October 30, 2019

Today's Top Alzheimer's News


An October 29, 2019 The Hill opinion piece, by Nora Super of the Milken Institute Center for the Future of Aging, referenced the recent Milken Report (in collaboration with UsAgainstAlzheimer’s, AARP and Bank of America) highlighting in particular the disproportionate impact of dementia on women. According to Super, “Increased participation by women in clinical trials has helped us understand why more women than men have dementia… New studies have linked it to biological differences, such as hormonal imbalances, that change brain chemistry. With no cure in sight, we must double our efforts to reduce the risk and cost of dementia… That is why we are making recommendations to improve brain health, reduce gender and racial disparities, and ultimately change the trajectory of this devastating disease."


An October 30, 2019 The Wall Street Journal article [subscription] referenced a new study about how lifestyle (diet, exercise, sleep, brain training) changes can positively affect cognition and potentially lower the risk of developing Alzheimer’s disease. According to the article, “It’s unclear whether the lifestyle changes can actually help prevent the development of Alzheimer’s disease, or simply improve cognition. “This is a therapeutic approach that was shown to not only maintain, but improve cognition in people with the earliest stages of Alzheimer’s,” says Richard Isaacson, a neurologist and first author on the study… The majority of both groups of patients showed statistically significant improvements when compared with their baseline, as well as compared with historical control groups.”


An October 29, 2019 BioSpace article looked at current thinking in the Alzheimer’s disease drug pipeline, especially in light of Biogen and Eisai’s recent decision to seek FDA approval for aducanumab. Much of the industry has already pivoted away from anti-amyloid treatments, looking in the directions of tau, inflammation and environmental factors, amongst others.“You will find airbags deployed at the scene of any serious automobile accident, but only in a small number of cases will the inappropriate deployment of the airbags have caused the accident, and simply looking at the vehicle afterwards will not tell you about cause and consequence. So it would seem with amyloid in Alzheimer’s disease. Plaques are always there, but we don’t know how many are causative and how many are reactive.” said Tetsu Maruyama of the Dementia Discovery Fund.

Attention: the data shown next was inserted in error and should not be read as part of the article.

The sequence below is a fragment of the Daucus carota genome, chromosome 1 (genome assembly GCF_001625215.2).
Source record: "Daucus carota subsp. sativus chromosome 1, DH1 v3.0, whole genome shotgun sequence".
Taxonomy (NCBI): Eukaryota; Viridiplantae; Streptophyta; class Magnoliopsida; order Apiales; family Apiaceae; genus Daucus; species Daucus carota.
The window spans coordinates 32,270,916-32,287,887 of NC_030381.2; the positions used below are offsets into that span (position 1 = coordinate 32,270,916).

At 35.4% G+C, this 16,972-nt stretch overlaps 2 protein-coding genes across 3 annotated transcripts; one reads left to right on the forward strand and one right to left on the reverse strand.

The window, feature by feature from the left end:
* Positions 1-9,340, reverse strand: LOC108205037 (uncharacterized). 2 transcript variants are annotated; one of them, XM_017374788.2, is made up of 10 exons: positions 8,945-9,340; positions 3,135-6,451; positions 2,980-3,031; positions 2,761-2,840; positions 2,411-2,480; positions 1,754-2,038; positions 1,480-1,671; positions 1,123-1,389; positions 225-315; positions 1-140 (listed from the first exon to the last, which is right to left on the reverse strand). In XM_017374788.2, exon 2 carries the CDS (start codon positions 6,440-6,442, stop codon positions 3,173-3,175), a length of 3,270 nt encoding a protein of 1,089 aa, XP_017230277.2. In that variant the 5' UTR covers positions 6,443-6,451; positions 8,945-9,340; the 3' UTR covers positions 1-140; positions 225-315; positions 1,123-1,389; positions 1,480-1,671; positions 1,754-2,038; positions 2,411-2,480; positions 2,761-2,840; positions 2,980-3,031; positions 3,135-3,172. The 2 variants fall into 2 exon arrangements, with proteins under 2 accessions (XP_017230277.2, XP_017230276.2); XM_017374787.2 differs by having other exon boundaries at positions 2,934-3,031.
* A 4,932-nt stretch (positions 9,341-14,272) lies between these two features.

An October 29, 2019 News Medical Life Sciences article referenced a new study out of Mayo Clinic, led by Melissa Murray, PhD, looking at three distinct Alzheimer’s disease subtypes. According to the article, “"For example, our findings suggest that when a younger patient presents with personality symptoms that may ordinarily point to frontotemporal dementia, the clinician could consider whether a test for Alzheimer's biomarkers or other scans are warranted," says Dr. Murray. As her team works to help future patients, Dr. Murray acknowledges with gratitude the late Alzheimer's patients who donated their tissues to the brain bank at Mayo Clinic in Florida.” Also covered by EurekAlert!


An October 29, 2019 KARE NBC 11 broadcast segment spotlighted a program offered at libraries in Carver County (MN) where Memory Maker Kits can be checked-out like books. The kits are filled with items that may help caregivers interact with people who have memory loss, which could trigger long lost memories and prompt conversations, including music, visuals and books. According to Chanhassen Librarian Maren Wilbur, “Instead of trying to talk to the person and try to ask them questions about their past or memories, it's easier to have an item to look at, like a visual, or music that might spark a memory.”